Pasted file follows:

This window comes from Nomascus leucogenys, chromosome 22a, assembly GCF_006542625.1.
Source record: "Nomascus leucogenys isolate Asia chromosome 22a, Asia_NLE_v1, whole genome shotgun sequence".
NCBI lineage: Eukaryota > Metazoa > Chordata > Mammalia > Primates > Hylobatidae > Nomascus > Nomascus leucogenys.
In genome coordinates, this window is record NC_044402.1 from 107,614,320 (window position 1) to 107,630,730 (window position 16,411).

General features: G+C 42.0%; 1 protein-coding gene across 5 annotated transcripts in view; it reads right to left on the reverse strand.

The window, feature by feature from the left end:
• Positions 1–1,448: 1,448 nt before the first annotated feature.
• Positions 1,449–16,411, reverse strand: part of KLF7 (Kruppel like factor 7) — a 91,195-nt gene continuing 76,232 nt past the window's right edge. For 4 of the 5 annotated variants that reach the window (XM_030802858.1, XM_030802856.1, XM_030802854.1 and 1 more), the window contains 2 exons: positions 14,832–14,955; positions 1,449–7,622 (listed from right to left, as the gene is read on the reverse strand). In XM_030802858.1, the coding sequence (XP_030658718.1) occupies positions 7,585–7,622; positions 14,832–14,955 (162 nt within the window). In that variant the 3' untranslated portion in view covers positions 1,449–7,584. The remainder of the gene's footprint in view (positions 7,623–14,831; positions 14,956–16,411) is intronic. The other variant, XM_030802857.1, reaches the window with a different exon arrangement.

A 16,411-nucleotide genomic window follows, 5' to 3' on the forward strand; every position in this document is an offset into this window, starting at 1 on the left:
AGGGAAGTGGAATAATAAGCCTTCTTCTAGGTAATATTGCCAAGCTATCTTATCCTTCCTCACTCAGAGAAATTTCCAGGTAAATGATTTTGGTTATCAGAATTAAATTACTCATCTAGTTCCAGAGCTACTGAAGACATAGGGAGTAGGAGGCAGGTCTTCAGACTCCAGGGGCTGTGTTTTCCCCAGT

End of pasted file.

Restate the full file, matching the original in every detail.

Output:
This window comes from Nomascus leucogenys, chromosome 22a, assembly GCF_006542625.1.
Source record: "Nomascus leucogenys isolate Asia chromosome 22a, Asia_NLE_v1, whole genome shotgun sequence".
NCBI lineage: Eukaryota > Metazoa > Chordata > Mammalia > Primates > Hylobatidae > Nomascus > Nomascus leucogenys.
In genome coordinates, this window is record NC_044402.1 from 107,614,320 (window position 1) to 107,630,730 (window position 16,411).

General features: G+C 42.0%; 1 protein-coding gene across 5 annotated transcripts in view; it reads right to left on the reverse strand.

The window, feature by feature from the left end:
• Positions 1–1,448: 1,448 nt before the first annotated feature.
• Positions 1,449–16,411, reverse strand: part of KLF7 (Kruppel like factor 7) — a 91,195-nt gene continuing 76,232 nt past the window's right edge. For 4 of the 5 annotated variants that reach the window (XM_030802858.1, XM_030802856.1, XM_030802854.1 and 1 more), the window contains 2 exons: positions 14,832–14,955; positions 1,449–7,622 (listed from right to left, as the gene is read on the reverse strand). In XM_030802858.1, the coding sequence (XP_030658718.1) occupies positions 7,585–7,622; positions 14,832–14,955 (162 nt within the window). In that variant the 3' untranslated portion in view covers positions 1,449–7,584. The remainder of the gene's footprint in view (positions 7,623–14,831; positions 14,956–16,411) is intronic. The other variant, XM_030802857.1, reaches the window with a different exon arrangement.

A 16,411-nucleotide genomic window follows, 5' to 3' on the forward strand; every position in this document is an offset into this window, starting at 1 on the left:
AGGGAAGTGGAATAATAAGCCTTCTTCTAGGTAATATTGCCAAGCTATCTTATCCTTCCTCACTCAGAGAAATTTCCAGGTAAATGATTTTGGTTATCAGAATTAAATTACTCATCTAGTTCCAGAGCTACTGAAGACATAGGGAGTAGGAGGCAGGTCTTCAGACTCCAGGGGCTGTGTTTTCCCCAGT